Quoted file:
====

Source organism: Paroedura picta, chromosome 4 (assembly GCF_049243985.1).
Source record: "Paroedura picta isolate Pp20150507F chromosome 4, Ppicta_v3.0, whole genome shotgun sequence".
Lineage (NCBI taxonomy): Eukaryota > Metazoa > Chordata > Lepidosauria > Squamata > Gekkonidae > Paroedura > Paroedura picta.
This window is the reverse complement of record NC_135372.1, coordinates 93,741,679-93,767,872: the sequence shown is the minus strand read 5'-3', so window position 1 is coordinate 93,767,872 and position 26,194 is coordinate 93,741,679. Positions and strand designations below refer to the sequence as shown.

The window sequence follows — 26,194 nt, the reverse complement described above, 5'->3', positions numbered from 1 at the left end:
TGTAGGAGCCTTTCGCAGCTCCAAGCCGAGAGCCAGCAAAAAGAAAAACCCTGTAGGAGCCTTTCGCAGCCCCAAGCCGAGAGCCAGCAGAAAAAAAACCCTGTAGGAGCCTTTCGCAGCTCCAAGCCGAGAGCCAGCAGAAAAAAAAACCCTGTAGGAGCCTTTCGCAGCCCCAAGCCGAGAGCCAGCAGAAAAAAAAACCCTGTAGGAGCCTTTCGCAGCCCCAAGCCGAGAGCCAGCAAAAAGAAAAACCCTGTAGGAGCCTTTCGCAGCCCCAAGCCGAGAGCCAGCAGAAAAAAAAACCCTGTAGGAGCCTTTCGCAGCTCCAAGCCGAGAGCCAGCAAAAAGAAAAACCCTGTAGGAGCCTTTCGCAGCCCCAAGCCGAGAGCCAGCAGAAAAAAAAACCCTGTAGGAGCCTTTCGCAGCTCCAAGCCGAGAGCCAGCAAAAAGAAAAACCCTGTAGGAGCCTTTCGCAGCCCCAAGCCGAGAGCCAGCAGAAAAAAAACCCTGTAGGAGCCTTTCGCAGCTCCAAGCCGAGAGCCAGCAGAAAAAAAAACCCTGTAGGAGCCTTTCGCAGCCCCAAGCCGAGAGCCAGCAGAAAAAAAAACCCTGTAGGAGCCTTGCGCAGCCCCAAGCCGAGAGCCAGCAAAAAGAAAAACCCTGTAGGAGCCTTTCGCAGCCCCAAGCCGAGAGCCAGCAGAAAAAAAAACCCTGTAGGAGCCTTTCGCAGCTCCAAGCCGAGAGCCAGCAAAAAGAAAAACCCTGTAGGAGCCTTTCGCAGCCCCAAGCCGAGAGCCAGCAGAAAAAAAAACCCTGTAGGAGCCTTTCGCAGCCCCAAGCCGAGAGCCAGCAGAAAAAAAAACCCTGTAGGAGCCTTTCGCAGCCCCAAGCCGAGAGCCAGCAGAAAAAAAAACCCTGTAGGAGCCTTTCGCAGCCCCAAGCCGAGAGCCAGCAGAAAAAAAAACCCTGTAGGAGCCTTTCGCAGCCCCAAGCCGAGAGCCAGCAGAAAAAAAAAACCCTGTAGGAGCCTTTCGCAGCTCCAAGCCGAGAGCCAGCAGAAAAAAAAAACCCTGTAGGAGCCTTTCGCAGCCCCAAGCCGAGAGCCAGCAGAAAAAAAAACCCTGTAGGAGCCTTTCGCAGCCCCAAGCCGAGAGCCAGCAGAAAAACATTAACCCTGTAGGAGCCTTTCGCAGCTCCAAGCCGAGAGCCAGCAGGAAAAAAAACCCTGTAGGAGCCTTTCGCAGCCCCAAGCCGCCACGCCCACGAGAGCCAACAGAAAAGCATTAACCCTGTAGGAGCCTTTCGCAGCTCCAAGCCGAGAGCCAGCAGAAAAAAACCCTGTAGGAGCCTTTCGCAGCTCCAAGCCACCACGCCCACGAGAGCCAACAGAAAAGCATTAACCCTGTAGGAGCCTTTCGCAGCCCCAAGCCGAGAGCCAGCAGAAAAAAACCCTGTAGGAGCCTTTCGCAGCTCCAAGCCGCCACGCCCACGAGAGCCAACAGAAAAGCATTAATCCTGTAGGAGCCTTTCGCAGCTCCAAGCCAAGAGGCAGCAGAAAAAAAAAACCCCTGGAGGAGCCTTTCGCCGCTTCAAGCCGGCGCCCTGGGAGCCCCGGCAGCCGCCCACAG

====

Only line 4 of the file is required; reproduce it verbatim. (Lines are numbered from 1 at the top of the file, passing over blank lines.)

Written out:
This window is the reverse complement of record NC_135372.1, coordinates 93,741,679-93,767,872: the sequence shown is the minus strand read 5'-3', so window position 1 is coordinate 93,767,872 and position 26,194 is coordinate 93,741,679. Positions and strand designations below refer to the sequence as shown.